One unexpected blessing of Covid-19 was that last summer looked a lot like the 1980s summer many of us had as kids- the summer of unstructured play. It was the kind of summer we moms often long for but find nearly impossible to create. That is why I find myself working to maintain some of the characteristics of a 1980s summer as I start to plan this summer.
When we decided to move back from Arizona in 2018, I could not wait to enjoy summer with our people again. I quickly discovered when I was finally able to begin to “plan” our summer that most activities my friends had signed their kids up for were full. I was able to get my oldest two in a few activities but, in general, our days were pretty open. I was fine with not having a packed schedule because what we were really looking forward to in our first weeks back was reconnecting with friends.
I thought our lack of activities would allow us more opportunities to reconnect. I imagined lots of unstructured play and gatherings all summer long. At times I felt like I needed a personal assistant to be able to manage all the schedules and find common slots of free time. I remember asking one of our closest friends when our girls could play that week, to which she replied, “We’ve got 45 minutes on Thursday after camp and before another activity. Otherwise we are booked”. Our kids are in preschool and elementary school. How could it be so hard to schedule time for kids to play?
Americans are notorious for over-scheduling and racing from one activity to the next. Covid-19 forced me to reflect on whether it is really beneficial to do so. I had to examine whether overscheduling gave us what we wanted. Did it make us happier and improve our quality of life? Was it what my kids needed? According to many indexes that rank happiness, quality of life, and more like this and this one, it does not. When this is coupled with research overwhelmingly showing that unstructured play is crucial for important childhood development, it’s easier to not want to go back to being overscheduled. In 2020, I realized I had spent most of the past year feeling frazzled because I had signed my kids up for ALL. THE. THINGS. We spent a lot of time running from one activity to the next. The summer before had taught me that even though we live in a neighborhood full of kids, most spent their days away from home so I turned to overscheduling to compensate.
That is why last summer despite all its worries, cancellations, and changes was in its own way a blessing. There was less running from one commitment to another. This meant more slow mornings, unstructured play with neighbors (our cul-de-sac was filled with kids riding their bikes and playing), fresh air (since it was only safe to congregate outside), and simplicity than I would have allowed had it not been for a pandemic making that choice for me. Our open schedule meant it was easier for the kids to do the things science tells us children need. We had ample time for creek stomping, experimenting, swinging, swimming, late nights catching lightning bugs, and so much more.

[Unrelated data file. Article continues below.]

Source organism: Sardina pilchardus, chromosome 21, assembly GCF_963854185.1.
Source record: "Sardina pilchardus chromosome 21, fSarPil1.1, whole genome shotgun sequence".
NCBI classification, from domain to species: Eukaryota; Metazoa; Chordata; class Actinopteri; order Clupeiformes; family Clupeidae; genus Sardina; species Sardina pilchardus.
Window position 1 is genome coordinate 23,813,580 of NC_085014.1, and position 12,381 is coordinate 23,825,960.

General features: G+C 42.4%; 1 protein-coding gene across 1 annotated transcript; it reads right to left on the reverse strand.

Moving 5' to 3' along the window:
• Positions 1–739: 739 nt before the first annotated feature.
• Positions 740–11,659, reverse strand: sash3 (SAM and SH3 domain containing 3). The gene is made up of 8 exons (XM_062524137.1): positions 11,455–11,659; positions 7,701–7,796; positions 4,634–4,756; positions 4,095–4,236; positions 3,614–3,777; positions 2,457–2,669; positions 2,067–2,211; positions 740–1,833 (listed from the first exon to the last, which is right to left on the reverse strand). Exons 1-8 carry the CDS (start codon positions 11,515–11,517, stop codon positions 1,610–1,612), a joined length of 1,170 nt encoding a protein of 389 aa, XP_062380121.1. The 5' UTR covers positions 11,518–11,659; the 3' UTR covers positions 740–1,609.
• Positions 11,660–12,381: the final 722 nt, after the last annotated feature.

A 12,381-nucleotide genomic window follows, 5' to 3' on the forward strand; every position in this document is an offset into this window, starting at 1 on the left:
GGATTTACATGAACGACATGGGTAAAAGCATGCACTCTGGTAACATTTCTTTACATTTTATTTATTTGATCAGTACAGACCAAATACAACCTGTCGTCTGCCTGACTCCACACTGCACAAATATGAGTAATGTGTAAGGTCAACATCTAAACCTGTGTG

Yes, we missed some of our favorite summer activities but, in general, my family and I found we did not miss the chaos overscheduling creates. As we start to see the glimmer of a return to a more pre-pandemic life, I realize the summer of 2020 will be hard to replicate. I hope there are enough of us who enjoyed the slower and less scheduled summer that we can implement some elements of a 1980s summer moving forward. Admittedly, I’m fine with a bit more activity than last summer. I know there will be some weeks that will feel hectic but I want to find myself being more discerning with what we need to participate in. I hope the cul-de-sac is again filled with kids playing for long periods of time (instead of the fragmented few minutes of play here and there from summers past). If you are anxious about not having a full schedule this summer, I hope you can find peace knowing that by embracing a slower summer, you are in fact giving your child an amazing gift: providing opportunities for the unstructured play that is vital for their development. And I hope you feel the joy of giving your child (and you) a bit of the 1980s type of summer.